“One of the most challenging aspects was dealing with and still meeting project milestones,” Lalonde said. “Even though final alignment decisions were delayed, the project had to remain on schedule.”
After years of planning and careful exploration of more than 75 possible options to replace the Alaskan Way Viaduct, the decision was made to bore a double-decked tunnel through downtown Seattle to replace the viaduct.
The tunnel design met stringent seismic standards capable of withstanding a 2,500-year earthquake. It also would feature smart transit technology, including more than 300 cameras that monitor traffic, safety conditions and security.
Digging began in July 2013 as “Bertha” began to make its way underneath Seattle. The tunneling boring machine (TBM) was named for Bertha Knight Landes, Seattle’s first female mayor. Standing five-stories tall and weighing some 7,000 tons, Bertha was the world’s largest TBM at the time digging began.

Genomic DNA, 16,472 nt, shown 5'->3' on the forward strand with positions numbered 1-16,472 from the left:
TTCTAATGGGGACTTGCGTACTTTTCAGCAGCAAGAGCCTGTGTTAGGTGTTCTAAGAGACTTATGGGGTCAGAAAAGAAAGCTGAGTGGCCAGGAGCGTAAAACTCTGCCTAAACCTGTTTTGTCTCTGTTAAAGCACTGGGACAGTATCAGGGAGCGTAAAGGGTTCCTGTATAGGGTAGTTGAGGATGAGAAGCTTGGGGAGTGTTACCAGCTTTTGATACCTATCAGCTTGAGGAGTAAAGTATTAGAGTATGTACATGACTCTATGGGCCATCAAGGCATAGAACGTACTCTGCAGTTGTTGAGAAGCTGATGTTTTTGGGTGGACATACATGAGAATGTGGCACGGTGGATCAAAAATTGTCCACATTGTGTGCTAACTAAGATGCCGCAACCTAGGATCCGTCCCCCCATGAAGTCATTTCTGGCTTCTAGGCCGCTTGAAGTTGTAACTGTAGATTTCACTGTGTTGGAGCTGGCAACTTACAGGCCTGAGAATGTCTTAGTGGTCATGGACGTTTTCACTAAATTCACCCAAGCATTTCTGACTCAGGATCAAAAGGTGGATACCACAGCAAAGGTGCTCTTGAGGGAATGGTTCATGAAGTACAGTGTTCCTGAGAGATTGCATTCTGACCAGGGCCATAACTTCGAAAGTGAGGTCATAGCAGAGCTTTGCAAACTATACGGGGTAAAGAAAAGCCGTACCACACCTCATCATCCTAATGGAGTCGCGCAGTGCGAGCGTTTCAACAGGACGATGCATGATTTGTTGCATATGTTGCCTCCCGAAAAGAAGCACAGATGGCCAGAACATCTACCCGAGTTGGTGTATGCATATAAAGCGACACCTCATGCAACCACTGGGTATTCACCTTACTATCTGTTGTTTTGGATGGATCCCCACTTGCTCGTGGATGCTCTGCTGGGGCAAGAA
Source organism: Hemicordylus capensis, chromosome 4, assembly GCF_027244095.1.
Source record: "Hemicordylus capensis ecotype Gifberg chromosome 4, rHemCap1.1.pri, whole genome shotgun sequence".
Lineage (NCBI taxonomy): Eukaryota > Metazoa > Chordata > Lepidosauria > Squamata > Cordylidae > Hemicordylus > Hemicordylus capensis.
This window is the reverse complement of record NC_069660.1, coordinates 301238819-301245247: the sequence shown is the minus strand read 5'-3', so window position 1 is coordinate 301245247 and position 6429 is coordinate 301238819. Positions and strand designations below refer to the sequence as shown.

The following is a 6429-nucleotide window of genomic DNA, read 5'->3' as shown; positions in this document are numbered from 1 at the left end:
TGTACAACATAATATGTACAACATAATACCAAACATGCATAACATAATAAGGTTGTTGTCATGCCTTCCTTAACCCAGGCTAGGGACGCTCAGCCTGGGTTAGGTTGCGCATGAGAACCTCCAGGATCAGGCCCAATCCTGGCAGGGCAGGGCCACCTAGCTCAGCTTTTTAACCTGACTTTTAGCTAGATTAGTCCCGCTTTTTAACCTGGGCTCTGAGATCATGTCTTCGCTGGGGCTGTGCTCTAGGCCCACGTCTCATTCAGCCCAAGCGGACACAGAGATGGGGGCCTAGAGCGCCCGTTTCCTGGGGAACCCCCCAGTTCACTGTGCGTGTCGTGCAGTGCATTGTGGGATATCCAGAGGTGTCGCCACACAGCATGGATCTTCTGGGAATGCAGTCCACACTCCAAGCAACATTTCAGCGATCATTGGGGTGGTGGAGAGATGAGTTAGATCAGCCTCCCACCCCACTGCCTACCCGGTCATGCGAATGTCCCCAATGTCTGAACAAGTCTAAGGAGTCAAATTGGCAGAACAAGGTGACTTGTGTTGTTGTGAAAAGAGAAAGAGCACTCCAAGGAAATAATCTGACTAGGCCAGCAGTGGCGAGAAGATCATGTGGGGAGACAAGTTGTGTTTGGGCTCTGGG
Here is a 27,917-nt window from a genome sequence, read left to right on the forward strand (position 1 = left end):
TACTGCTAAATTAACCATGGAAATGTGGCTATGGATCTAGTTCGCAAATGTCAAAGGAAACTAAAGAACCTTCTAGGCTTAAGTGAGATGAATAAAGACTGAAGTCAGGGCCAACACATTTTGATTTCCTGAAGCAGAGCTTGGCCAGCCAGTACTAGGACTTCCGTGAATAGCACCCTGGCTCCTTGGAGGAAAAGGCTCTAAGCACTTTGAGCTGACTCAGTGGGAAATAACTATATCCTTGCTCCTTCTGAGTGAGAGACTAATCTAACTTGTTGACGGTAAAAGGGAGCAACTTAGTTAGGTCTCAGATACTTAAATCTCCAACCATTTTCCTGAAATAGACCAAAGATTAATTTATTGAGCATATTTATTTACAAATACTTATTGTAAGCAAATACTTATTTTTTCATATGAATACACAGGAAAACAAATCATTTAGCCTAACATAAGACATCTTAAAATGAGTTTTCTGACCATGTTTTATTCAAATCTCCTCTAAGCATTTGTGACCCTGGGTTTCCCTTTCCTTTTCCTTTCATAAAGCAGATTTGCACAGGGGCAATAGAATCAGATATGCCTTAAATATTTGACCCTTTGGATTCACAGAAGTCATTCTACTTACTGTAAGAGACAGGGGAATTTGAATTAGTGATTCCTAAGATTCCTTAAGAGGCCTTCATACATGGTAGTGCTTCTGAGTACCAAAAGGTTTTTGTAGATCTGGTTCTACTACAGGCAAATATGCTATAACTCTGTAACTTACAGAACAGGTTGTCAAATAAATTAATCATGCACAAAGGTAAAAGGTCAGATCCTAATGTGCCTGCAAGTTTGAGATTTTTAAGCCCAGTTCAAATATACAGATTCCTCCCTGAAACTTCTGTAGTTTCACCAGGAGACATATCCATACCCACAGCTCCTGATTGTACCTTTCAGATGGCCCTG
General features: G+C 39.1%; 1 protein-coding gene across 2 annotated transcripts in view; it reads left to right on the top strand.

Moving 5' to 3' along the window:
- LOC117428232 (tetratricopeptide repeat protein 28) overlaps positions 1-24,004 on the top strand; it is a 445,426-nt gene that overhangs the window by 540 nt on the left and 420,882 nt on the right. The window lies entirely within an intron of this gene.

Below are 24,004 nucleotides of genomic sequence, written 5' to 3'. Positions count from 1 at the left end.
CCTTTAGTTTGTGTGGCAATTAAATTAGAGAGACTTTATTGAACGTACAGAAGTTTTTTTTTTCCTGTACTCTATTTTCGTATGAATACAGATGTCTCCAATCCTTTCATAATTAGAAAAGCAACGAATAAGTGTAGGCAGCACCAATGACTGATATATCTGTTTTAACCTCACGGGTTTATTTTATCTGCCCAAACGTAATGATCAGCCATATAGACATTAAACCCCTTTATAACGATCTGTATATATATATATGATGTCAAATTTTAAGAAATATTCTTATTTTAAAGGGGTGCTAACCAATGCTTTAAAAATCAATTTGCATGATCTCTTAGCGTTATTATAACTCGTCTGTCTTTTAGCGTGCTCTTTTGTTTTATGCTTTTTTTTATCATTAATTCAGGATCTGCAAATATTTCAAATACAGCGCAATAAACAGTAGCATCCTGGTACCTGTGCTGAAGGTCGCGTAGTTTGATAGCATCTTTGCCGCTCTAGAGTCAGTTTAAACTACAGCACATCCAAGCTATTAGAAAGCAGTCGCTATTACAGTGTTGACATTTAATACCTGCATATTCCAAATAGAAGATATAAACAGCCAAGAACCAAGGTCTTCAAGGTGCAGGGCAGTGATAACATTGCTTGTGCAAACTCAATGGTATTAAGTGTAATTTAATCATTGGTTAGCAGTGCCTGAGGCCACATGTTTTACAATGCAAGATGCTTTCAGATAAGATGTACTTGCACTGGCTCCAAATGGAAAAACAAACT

Bertha’s enormous size provided the capacity needed to use one machine to drill a tunnel large enough for four traffic lanes – two lanes stacked upon two others – thus eliminating the need for a second bore. The upper deck carries southbound traffic, while the lower deck carries the northbound traffic.
Tunneling moved forward until December 2013, when the TBM failed. At that time, only 10 percent of the tunnel had been built. The contractor, Seattle Tunnel Partners, and the machine manufacturer, Hitachi Zosen developed a bold plan to raise the machine from below ground for extensive repairs above. Bertha was fully repaired and resumed digging in February 2016, and on April 4, 2017 broke through into the disassembly pit—building the tunnel’s final ring shortly after.
Throughout the dig, more than 4,000 monitoring devices kept watch for ground movement along the two-mile tunnel alignment. Using a variety of above-ground devices, 158 buildings – including historic buildings – were monitored in real-time. Ground and vibration monitors operated 24 hours a day for the length of the project.